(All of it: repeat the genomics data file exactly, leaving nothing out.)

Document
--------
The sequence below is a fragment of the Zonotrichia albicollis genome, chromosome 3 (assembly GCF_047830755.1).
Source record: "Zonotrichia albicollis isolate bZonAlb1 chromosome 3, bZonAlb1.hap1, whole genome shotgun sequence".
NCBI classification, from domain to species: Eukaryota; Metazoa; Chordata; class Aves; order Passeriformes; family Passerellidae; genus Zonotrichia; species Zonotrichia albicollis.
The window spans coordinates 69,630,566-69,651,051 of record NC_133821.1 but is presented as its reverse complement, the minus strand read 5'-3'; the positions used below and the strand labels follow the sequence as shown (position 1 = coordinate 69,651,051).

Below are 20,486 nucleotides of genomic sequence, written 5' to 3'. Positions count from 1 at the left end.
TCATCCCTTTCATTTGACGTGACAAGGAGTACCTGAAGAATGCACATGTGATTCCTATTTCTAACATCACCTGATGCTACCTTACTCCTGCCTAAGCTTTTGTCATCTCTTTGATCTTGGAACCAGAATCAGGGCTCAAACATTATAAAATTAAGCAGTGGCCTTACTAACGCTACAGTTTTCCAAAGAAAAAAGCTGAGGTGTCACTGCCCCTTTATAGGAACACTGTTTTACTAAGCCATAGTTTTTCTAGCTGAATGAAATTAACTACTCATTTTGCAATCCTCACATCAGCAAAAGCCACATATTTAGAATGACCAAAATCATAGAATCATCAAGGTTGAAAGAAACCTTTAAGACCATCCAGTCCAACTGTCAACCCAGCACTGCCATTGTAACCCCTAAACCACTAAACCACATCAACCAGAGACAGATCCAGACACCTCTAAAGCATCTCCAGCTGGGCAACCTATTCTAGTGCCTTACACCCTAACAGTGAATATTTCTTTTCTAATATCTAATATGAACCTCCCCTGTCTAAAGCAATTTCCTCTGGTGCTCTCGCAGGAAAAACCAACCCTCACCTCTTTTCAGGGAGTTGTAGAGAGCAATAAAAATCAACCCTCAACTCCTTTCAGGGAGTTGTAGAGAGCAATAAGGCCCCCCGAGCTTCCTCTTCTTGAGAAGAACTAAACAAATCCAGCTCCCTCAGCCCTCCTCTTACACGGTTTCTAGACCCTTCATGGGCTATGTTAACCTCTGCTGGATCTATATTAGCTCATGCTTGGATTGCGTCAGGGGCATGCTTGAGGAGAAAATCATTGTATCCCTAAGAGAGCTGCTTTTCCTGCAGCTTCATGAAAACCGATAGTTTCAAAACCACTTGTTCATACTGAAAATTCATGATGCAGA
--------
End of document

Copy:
The sequence below is a fragment of the Zonotrichia albicollis genome, chromosome 3 (assembly GCF_047830755.1).
Source record: "Zonotrichia albicollis isolate bZonAlb1 chromosome 3, bZonAlb1.hap1, whole genome shotgun sequence".
NCBI classification, from domain to species: Eukaryota; Metazoa; Chordata; class Aves; order Passeriformes; family Passerellidae; genus Zonotrichia; species Zonotrichia albicollis.
The window spans coordinates 69,630,566-69,651,051 of record NC_133821.1 but is presented as its reverse complement, the minus strand read 5'-3'; the positions used below and the strand labels follow the sequence as shown (position 1 = coordinate 69,651,051).

Below are 20,486 nucleotides of genomic sequence, written 5' to 3'. Positions count from 1 at the left end.
TCATCCCTTTCATTTGACGTGACAAGGAGTACCTGAAGAATGCACATGTGATTCCTATTTCTAACATCACCTGATGCTACCTTACTCCTGCCTAAGCTTTTGTCATCTCTTTGATCTTGGAACCAGAATCAGGGCTCAAACATTATAAAATTAAGCAGTGGCCTTACTAACGCTACAGTTTTCCAAAGAAAAAAGCTGAGGTGTCACTGCCCCTTTATAGGAACACTGTTTTACTAAGCCATAGTTTTTCTAGCTGAATGAAATTAACTACTCATTTTGCAATCCTCACATCAGCAAAAGCCACATATTTAGAATGACCAAAATCATAGAATCATCAAGGTTGAAAGAAACCTTTAAGACCATCCAGTCCAACTGTCAACCCAGCACTGCCATTGTAACCCCTAAACCACTAAACCACATCAACCAGAGACAGATCCAGACACCTCTAAAGCATCTCCAGCTGGGCAACCTATTCTAGTGCCTTACACCCTAACAGTGAATATTTCTTTTCTAATATCTAATATGAACCTCCCCTGTCTAAAGCAATTTCCTCTGGTGCTCTCGCAGGAAAAACCAACCCTCACCTCTTTTCAGGGAGTTGTAGAGAGCAATAAAAATCAACCCTCAACTCCTTTCAGGGAGTTGTAGAGAGCAATAAGGCCCCCCGAGCTTCCTCTTCTTGAGAAGAACTAAACAAATCCAGCTCCCTCAGCCCTCCTCTTACACGGTTTCTAGACCCTTCATGGGCTATGTTAACCTCTGCTGGATCTATATTAGCTCATGCTTGGATTGCGTCAGGGGCATGCTTGAGGAGAAAATCATTGTATCCCTAAGAGAGCTGCTTTTCCTGCAGCTTCATGAAAACCGATAGTTTCAAAACCACTTGTTCATACTGAAAATTCATGATGCAGA